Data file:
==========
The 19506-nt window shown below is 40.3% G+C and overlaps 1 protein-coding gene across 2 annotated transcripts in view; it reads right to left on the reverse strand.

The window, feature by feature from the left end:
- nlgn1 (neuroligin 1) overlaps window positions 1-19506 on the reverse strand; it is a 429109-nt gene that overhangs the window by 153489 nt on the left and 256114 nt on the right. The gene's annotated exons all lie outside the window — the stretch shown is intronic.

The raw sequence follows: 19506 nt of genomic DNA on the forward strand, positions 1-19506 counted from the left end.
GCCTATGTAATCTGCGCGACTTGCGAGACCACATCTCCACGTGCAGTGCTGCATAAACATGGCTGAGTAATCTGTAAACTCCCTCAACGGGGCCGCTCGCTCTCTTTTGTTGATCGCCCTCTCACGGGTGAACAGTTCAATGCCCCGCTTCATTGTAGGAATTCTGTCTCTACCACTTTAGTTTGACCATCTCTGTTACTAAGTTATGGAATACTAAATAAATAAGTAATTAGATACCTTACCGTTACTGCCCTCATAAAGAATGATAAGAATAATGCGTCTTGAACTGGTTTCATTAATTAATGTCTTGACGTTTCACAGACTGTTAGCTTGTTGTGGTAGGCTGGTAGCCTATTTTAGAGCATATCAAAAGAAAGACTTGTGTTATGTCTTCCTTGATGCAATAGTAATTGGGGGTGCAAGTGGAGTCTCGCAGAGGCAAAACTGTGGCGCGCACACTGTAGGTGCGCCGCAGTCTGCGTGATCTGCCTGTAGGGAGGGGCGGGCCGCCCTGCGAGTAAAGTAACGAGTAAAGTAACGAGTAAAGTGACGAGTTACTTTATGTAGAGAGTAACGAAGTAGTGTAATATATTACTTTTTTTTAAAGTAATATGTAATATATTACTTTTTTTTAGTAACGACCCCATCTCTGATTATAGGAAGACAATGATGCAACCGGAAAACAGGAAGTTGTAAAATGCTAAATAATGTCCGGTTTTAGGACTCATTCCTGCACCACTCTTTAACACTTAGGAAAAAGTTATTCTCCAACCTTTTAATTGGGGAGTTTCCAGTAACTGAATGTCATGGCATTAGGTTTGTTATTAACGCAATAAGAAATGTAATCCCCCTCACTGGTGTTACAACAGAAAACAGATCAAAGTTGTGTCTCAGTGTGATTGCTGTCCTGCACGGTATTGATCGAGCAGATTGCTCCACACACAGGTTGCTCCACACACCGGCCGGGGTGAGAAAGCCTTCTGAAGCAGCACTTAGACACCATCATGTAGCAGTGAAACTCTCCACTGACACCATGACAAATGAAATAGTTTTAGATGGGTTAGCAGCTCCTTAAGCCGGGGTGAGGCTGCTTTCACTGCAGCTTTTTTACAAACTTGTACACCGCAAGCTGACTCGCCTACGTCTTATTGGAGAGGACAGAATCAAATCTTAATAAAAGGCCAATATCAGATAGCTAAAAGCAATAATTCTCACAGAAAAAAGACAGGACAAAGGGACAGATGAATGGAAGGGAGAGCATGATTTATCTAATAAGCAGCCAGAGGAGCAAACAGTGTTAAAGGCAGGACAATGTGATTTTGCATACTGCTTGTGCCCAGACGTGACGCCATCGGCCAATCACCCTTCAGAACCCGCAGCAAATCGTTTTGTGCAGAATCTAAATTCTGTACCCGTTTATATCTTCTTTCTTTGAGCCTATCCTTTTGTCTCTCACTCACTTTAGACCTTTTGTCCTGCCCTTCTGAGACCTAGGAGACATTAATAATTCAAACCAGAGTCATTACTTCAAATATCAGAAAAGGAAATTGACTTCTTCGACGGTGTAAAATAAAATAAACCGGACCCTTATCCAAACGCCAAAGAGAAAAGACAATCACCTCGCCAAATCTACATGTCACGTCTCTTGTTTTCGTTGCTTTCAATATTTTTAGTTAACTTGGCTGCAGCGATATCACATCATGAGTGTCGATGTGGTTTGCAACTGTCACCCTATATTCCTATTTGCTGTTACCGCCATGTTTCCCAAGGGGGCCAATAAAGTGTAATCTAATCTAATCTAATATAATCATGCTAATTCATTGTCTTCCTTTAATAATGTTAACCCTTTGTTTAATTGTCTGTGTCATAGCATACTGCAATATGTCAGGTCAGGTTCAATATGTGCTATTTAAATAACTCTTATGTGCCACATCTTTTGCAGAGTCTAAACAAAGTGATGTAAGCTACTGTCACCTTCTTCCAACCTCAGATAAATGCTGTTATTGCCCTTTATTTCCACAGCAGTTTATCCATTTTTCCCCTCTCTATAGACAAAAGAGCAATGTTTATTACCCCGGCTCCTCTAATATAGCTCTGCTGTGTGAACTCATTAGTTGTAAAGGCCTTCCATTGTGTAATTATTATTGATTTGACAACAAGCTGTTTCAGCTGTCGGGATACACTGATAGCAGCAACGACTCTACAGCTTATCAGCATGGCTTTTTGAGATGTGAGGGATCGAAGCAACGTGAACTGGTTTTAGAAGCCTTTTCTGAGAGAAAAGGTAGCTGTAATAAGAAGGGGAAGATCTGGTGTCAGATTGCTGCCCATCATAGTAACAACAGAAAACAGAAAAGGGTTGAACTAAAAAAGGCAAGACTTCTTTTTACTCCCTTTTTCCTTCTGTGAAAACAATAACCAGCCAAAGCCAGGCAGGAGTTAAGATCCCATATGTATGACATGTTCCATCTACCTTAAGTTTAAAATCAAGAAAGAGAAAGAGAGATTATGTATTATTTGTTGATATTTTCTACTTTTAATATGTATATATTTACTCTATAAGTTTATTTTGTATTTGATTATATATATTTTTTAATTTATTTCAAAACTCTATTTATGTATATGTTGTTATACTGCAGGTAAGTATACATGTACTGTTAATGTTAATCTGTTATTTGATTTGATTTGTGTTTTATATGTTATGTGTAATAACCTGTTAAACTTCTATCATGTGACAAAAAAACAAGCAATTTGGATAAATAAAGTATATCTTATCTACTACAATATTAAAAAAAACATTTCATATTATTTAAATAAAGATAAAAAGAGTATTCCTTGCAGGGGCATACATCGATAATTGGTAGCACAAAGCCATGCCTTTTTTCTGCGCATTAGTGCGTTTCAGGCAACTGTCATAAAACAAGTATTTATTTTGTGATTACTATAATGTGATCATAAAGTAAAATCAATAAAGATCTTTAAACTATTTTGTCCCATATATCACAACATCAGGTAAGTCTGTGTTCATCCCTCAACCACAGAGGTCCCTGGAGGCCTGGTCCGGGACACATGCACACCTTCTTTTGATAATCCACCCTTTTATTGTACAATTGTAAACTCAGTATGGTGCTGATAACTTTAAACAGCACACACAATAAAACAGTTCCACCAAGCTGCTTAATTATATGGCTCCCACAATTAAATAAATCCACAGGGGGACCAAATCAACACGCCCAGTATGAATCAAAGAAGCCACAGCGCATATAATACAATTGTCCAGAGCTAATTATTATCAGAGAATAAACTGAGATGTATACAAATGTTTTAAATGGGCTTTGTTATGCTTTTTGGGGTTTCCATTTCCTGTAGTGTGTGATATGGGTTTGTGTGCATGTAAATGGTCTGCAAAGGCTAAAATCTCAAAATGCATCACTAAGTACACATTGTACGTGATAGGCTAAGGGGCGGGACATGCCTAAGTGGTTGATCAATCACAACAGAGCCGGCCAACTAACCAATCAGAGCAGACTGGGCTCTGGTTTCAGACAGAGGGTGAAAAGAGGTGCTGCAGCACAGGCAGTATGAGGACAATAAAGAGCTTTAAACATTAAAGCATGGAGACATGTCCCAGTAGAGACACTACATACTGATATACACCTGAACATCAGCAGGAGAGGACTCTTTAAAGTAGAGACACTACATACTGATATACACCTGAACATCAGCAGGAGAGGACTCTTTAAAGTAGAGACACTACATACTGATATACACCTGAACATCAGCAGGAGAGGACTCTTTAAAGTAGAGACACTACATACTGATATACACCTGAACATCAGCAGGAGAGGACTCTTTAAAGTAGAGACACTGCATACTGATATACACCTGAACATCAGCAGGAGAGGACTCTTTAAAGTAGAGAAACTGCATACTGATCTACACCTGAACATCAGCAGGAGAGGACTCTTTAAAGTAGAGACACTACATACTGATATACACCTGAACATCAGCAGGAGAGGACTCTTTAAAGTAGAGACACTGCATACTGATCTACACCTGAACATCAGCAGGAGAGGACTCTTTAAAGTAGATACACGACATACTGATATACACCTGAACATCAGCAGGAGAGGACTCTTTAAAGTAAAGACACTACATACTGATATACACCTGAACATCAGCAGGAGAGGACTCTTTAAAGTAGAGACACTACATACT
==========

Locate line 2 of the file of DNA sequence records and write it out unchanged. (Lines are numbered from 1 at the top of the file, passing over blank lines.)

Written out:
The window, feature by feature from the left end: